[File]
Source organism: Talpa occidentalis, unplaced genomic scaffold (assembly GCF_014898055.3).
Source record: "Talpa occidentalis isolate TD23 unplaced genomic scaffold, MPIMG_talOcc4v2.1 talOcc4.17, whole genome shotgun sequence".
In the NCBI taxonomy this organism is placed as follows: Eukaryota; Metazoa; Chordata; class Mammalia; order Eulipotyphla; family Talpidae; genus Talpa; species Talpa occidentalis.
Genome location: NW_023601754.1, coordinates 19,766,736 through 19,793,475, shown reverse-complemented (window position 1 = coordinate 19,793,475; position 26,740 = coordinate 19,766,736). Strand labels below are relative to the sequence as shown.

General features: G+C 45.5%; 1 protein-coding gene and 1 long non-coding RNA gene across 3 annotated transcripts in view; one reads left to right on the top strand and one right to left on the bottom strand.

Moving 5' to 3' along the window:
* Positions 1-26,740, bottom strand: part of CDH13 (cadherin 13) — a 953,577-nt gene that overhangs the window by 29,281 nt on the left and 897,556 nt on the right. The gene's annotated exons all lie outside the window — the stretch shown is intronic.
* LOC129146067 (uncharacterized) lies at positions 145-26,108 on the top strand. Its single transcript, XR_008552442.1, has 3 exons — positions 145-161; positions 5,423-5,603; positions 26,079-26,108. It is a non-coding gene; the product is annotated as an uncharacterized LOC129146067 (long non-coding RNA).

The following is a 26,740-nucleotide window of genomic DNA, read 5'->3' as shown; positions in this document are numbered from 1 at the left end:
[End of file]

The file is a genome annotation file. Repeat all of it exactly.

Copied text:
Source organism: Talpa occidentalis, unplaced genomic scaffold (assembly GCF_014898055.3).
Source record: "Talpa occidentalis isolate TD23 unplaced genomic scaffold, MPIMG_talOcc4v2.1 talOcc4.17, whole genome shotgun sequence".
In the NCBI taxonomy this organism is placed as follows: Eukaryota; Metazoa; Chordata; class Mammalia; order Eulipotyphla; family Talpidae; genus Talpa; species Talpa occidentalis.
Genome location: NW_023601754.1, coordinates 19,766,736 through 19,793,475, shown reverse-complemented (window position 1 = coordinate 19,793,475; position 26,740 = coordinate 19,766,736). Strand labels below are relative to the sequence as shown.

General features: G+C 45.5%; 1 protein-coding gene and 1 long non-coding RNA gene across 3 annotated transcripts in view; one reads left to right on the top strand and one right to left on the bottom strand.

Moving 5' to 3' along the window:
* Positions 1-26,740, bottom strand: part of CDH13 (cadherin 13) — a 953,577-nt gene that overhangs the window by 29,281 nt on the left and 897,556 nt on the right. The gene's annotated exons all lie outside the window — the stretch shown is intronic.
* LOC129146067 (uncharacterized) lies at positions 145-26,108 on the top strand. Its single transcript, XR_008552442.1, has 3 exons — positions 145-161; positions 5,423-5,603; positions 26,079-26,108. It is a non-coding gene; the product is annotated as an uncharacterized LOC129146067 (long non-coding RNA).

The following is a 26,740-nucleotide window of genomic DNA, read 5'->3' as shown; positions in this document are numbered from 1 at the left end: